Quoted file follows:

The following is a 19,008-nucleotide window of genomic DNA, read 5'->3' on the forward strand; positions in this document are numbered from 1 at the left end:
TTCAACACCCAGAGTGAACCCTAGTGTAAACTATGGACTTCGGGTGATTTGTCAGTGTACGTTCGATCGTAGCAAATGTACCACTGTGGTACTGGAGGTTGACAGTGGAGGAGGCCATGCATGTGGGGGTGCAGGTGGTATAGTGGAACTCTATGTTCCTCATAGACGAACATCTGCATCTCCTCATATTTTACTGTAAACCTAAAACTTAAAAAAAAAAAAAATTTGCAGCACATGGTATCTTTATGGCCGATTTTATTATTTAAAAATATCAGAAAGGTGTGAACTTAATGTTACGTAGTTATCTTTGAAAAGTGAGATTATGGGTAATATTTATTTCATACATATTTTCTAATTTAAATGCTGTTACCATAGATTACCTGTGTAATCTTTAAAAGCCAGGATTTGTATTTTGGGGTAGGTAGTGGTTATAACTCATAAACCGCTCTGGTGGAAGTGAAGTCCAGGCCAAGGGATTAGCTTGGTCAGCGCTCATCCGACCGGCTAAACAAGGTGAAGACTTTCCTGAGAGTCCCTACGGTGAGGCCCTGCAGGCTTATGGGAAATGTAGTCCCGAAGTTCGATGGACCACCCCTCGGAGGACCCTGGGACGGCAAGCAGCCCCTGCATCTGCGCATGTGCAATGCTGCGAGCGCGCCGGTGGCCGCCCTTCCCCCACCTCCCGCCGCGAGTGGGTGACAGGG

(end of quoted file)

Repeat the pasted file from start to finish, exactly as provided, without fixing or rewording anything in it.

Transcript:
The following is a 19,008-nucleotide window of genomic DNA, read 5'->3' on the forward strand; positions in this document are numbered from 1 at the left end:
TTCAACACCCAGAGTGAACCCTAGTGTAAACTATGGACTTCGGGTGATTTGTCAGTGTACGTTCGATCGTAGCAAATGTACCACTGTGGTACTGGAGGTTGACAGTGGAGGAGGCCATGCATGTGGGGGTGCAGGTGGTATAGTGGAACTCTATGTTCCTCATAGACGAACATCTGCATCTCCTCATATTTTACTGTAAACCTAAAACTTAAAAAAAAAAAAAATTTGCAGCACATGGTATCTTTATGGCCGATTTTATTATTTAAAAATATCAGAAAGGTGTGAACTTAATGTTACGTAGTTATCTTTGAAAAGTGAGATTATGGGTAATATTTATTTCATACATATTTTCTAATTTAAATGCTGTTACCATAGATTACCTGTGTAATCTTTAAAAGCCAGGATTTGTATTTTGGGGTAGGTAGTGGTTATAACTCATAAACCGCTCTGGTGGAAGTGAAGTCCAGGCCAAGGGATTAGCTTGGTCAGCGCTCATCCGACCGGCTAAACAAGGTGAAGACTTTCCTGAGAGTCCCTACGGTGAGGCCCTGCAGGCTTATGGGAAATGTAGTCCCGAAGTTCGATGGACCACCCCTCGGAGGACCCTGGGACGGCAAGCAGCCCCTGCATCTGCGCATGTGCAATGCTGCGAGCGCGCCGGTGGCCGCCCTTCCCCCACCTCCCGCCGCGAGTGGGTGACAGGG